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Global Biodiversity: Patterns and Processes

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Title: Global Biodiversity: Patterns and Processes


1
Global Biodiversity Patterns and
Processes Biodiversity is the diversity which
exists in the biological realm, either locally or
over the globe. Biodiversity may be simply a
count of the number of species present in a given
area. In other cases, it may be more important
and more useful to know the genetic diversity
within species present. In yet other cases, it
may be more important to know about habitat
diversity. Numbers from the UN Environmental
Program book suggest we have named and catalogued
1.75 million species. The UN adopted an estimate
of 13.6 million species total alive on earth.
2
Table 1.  Numbers of described species and
estimates of global species diversity in
different taxa (numbers given in thousands).  
Taxon       No.          Estimated Total
Working Accuracy
described         Diversity           
No.                         
(High)     
(Low) viruses        4          1000        
50         400     very
poor bacteria       4          3000        
50        1000     very poor
fungi          72         2700       
200        1500     moderate protozoa    
40         200          60        
200     very poor algae          40        
1000        150         400     very
poor plants        270        
500        300         320    
good nematodes  25         1000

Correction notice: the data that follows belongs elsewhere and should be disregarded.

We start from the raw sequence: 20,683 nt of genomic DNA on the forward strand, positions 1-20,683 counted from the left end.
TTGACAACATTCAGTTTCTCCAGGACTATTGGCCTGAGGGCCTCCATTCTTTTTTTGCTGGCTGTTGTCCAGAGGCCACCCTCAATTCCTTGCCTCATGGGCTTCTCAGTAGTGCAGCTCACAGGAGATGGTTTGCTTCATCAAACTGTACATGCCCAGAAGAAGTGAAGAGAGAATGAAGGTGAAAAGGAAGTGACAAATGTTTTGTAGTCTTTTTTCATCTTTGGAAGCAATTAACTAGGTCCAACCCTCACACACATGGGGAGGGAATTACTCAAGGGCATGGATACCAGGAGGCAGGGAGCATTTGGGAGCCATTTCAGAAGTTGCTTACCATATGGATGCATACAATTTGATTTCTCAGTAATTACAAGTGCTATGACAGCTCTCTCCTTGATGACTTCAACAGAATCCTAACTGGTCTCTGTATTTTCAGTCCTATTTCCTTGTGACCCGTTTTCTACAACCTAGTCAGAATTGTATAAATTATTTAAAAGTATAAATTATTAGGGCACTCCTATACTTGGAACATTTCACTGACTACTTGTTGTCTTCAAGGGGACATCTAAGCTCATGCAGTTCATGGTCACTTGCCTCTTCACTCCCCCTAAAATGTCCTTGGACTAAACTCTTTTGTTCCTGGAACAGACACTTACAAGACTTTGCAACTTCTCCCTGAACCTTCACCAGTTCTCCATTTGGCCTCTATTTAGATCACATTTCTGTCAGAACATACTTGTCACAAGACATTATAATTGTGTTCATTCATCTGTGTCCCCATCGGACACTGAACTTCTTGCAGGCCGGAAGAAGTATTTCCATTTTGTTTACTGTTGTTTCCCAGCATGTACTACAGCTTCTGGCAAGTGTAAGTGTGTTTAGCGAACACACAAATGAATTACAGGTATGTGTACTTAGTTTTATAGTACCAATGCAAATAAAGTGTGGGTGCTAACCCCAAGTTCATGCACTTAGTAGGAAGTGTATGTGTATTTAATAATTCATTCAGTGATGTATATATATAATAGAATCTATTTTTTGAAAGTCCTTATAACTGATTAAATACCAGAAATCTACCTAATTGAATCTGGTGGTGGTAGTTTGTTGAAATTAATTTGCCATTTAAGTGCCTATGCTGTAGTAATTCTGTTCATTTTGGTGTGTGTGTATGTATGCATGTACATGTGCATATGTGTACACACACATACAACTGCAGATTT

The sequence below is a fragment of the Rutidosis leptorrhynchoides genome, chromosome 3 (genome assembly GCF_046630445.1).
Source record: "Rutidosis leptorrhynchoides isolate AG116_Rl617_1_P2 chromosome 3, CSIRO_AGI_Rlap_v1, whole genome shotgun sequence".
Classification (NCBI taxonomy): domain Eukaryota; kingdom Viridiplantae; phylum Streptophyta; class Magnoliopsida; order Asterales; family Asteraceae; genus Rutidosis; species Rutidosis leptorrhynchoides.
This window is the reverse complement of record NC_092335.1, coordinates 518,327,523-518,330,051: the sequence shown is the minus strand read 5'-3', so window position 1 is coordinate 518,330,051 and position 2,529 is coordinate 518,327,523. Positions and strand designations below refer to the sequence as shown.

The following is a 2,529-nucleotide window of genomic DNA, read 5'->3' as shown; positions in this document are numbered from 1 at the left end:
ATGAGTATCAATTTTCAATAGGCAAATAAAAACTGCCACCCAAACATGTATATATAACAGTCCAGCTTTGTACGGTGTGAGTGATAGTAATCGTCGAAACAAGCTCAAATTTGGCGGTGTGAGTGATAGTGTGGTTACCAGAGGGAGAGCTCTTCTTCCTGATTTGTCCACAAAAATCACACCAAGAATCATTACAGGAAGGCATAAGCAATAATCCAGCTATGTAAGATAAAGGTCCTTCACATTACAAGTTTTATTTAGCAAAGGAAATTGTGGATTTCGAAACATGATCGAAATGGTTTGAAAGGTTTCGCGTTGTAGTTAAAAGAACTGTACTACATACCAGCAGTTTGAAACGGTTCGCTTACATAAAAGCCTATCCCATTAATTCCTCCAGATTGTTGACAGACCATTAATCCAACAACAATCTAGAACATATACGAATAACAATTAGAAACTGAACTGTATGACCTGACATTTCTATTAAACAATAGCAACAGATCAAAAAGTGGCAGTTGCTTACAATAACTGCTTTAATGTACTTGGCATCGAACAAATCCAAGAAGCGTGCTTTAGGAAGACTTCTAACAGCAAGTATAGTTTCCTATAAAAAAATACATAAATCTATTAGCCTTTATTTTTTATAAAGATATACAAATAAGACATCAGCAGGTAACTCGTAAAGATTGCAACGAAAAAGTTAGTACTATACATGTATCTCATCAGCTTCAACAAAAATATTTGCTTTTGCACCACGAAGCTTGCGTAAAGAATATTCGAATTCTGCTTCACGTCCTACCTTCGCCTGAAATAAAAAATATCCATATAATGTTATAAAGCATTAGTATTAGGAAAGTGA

100         400     poor arthropods 
crustacea 40          200         
75         150     moderate
arachnids 75          1000      300     
750    moderate  insects    950      
  100000      2000        8000      moderate
3
  Taxon       No.          Estimated Total
Working Accuracy
described         Diversity           
No.                         
(High)     
(Low) mollusks     70          200         
100          200     moderate chordates    4
5          55          50        
50      good (others)     115        
800          200          250    
moderate total        1750       111655       
3635       13620 When we look at the
geographic distribution of diversity, our
knowledge is most limited in the regions which
are believed to contain the highest diversity of
species.
4
Smith et al. (1993) reported a total of 486
animal species extinctions since 1600 (0.04 of
the total), and 600 plant extinctions (0.25 of
the total). Extinctions have occurred most often
in North America, and islands of the Pacific and
Indian Oceans.
5
  • The Geographical Distribution of Biodiversity
  • To quantify and describe the distribution of
    diversity there are 2 common scales to measure
    diversity
  • Richness (a count), as (single) point richness.
    It includes no component of relative abundance.
  • As any of a number of measures that include
    relative abundance
  • a) alpha (?) diversity (a measure over a small
  • homogeneous area),
  • b) beta (?) diversity (rate of change of
  • species composition over a habitat
    gradient, and c) gamma (?) diversity, which
    looks at similar
  • changes over entire landscapes.

6
  • There are a number of different measures of ?, ß,
    and ? diversity that incorporate relative
    abundance
  • The Simpson (or dominance) Index. The
    mathematical formula is

where i is the subscript identifying species and
s is the number of species in the sample. pi is
the proportion of total abundance represented by
species i.
7
2. The Shannon-Wiener (Information Theory)